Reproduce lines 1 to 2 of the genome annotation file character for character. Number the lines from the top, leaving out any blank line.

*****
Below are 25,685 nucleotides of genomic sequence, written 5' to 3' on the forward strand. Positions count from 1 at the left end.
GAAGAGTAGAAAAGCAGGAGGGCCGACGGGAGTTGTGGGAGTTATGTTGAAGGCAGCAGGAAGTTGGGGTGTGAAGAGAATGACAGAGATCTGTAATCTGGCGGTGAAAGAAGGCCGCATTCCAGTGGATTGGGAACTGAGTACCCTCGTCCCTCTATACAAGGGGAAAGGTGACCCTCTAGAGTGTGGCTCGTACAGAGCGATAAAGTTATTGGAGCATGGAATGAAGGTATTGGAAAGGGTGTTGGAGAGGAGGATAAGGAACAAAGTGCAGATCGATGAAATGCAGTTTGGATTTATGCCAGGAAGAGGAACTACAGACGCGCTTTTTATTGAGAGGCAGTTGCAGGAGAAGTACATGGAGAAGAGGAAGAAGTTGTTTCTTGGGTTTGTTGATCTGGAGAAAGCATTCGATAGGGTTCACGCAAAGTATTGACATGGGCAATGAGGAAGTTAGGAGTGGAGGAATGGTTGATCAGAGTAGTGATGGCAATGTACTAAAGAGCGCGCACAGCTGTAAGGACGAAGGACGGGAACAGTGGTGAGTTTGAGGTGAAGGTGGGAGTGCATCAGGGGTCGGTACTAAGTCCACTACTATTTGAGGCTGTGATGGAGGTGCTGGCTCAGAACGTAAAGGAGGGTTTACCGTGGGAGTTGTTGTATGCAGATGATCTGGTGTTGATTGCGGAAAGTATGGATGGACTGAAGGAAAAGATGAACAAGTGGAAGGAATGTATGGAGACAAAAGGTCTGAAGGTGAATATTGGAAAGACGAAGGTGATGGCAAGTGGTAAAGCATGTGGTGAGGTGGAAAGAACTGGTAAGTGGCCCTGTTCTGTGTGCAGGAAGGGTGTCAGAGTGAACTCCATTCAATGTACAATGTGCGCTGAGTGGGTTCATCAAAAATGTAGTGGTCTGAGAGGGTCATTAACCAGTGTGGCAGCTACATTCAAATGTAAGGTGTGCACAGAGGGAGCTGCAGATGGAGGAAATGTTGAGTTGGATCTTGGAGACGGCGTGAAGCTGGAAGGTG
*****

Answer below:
Below are 25,685 nucleotides of genomic sequence, written 5' to 3' on the forward strand. Positions count from 1 at the left end.
GAAGAGTAGAAAAGCAGGAGGGCCGACGGGAGTTGTGGGAGTTATGTTGAAGGCAGCAGGAAGTTGGGGTGTGAAGAGAATGACAGAGATCTGTAATCTGGCGGTGAAAGAAGGCCGCATTCCAGTGGATTGGGAACTGAGTACCCTCGTCCCTCTATACAAGGGGAAAGGTGACCCTCTAGAGTGTGGCTCGTACAGAGCGATAAAGTTATTGGAGCATGGAATGAAGGTATTGGAAAGGGTGTTGGAGAGGAGGATAAGGAACAAAGTGCAGATCGATGAAATGCAGTTTGGATTTATGCCAGGAAGAGGAACTACAGACGCGCTTTTTATTGAGAGGCAGTTGCAGGAGAAGTACATGGAGAAGAGGAAGAAGTTGTTTCTTGGGTTTGTTGATCTGGAGAAAGCATTCGATAGGGTTCACGCAAAGTATTGACATGGGCAATGAGGAAGTTAGGAGTGGAGGAATGGTTGATCAGAGTAGTGATGGCAATGTACTAAAGAGCGCGCACAGCTGTAAGGACGAAGGACGGGAACAGTGGTGAGTTTGAGGTGAAGGTGGGAGTGCATCAGGGGTCGGTACTAAGTCCACTACTATTTGAGGCTGTGATGGAGGTGCTGGCTCAGAACGTAAAGGAGGGTTTACCGTGGGAGTTGTTGTATGCAGATGATCTGGTGTTGATTGCGGAAAGTATGGATGGACTGAAGGAAAAGATGAACAAGTGGAAGGAATGTATGGAGACAAAAGGTCTGAAGGTGAATATTGGAAAGACGAAGGTGATGGCAAGTGGTAAAGCATGTGGTGAGGTGGAAAGAACTGGTAAGTGGCCCTGTTCTGTGTGCAGGAAGGGTGTCAGAGTGAACTCCATTCAATGTACAATGTGCGCTGAGTGGGTTCATCAAAAATGTAGTGGTCTGAGAGGGTCATTAACCAGTGTGGCAGCTACATTCAAATGTAAGGTGTGCACAGAGGGAGCTGCAGATGGAGGAAATGTTGAGTTGGATCTTGGAGACGGCGTGAAGCTGGAAGGTG